“Lower Pettibone Lake, that’s one of the worst sites we have seen for (flowering rush),” he said. “It’s really aggressive there.”
“Right now, it’s not that bad,” Ankney said of the flowering rush problem in other Oakland County lakes. “But it gets very aggressive. We are seeing it come in stronger and stronger every year. There are pictures from areas a couple states to the south where it has filled in a complete wetland and created a monoculture.”
He said water hyacinth, water lettuce, and European frog-bit have been found in Oakland County and treatments for those plants is planned or has already been done.
To assist the DNR in locating and eradicating invasive plants, the Rapid Response program has listed eight species as potential threats and is asking the public to help report any sightings they find.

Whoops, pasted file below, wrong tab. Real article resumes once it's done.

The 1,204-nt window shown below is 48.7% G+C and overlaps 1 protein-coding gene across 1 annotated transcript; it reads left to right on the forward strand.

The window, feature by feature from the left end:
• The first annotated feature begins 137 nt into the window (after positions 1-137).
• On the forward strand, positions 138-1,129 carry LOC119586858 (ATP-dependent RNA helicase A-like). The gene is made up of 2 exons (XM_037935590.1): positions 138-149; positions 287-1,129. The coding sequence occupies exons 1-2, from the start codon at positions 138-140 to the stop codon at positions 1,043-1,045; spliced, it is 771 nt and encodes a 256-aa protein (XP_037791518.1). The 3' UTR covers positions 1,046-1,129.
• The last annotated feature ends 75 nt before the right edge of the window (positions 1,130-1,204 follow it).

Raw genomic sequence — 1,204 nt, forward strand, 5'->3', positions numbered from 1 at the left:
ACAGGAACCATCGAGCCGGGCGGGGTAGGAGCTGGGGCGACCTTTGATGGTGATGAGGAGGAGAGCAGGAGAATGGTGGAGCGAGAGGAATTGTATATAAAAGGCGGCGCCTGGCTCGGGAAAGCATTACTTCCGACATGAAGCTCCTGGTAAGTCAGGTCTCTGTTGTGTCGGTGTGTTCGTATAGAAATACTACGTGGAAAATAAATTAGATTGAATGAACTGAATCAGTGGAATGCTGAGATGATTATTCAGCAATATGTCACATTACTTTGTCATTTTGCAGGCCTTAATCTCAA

The priority aquatic invaders targeted by the joint effort include:
• Flowering rush (Butomus umbellatus): This invader was noted as being located in the Detroit River as early as 1918, but has spread across southeast Michigan — including Oakland County — in recent years.
Flowering rush is found in rivers, lakes, emergent wetlands and ditches in water up to 10 feet deep. It can be identified by its pale pink, rose, or white flowers of three petals and three petal-like sepals.
Cutting flowering rush under the water surface may reduce population density. In addition, digging out isolated plants may prevent spreading; however, bulbils on rhizomes must be removed.
Ankney said people shouldn’t pull flowering rush out by the root because it could actually help the plants spread.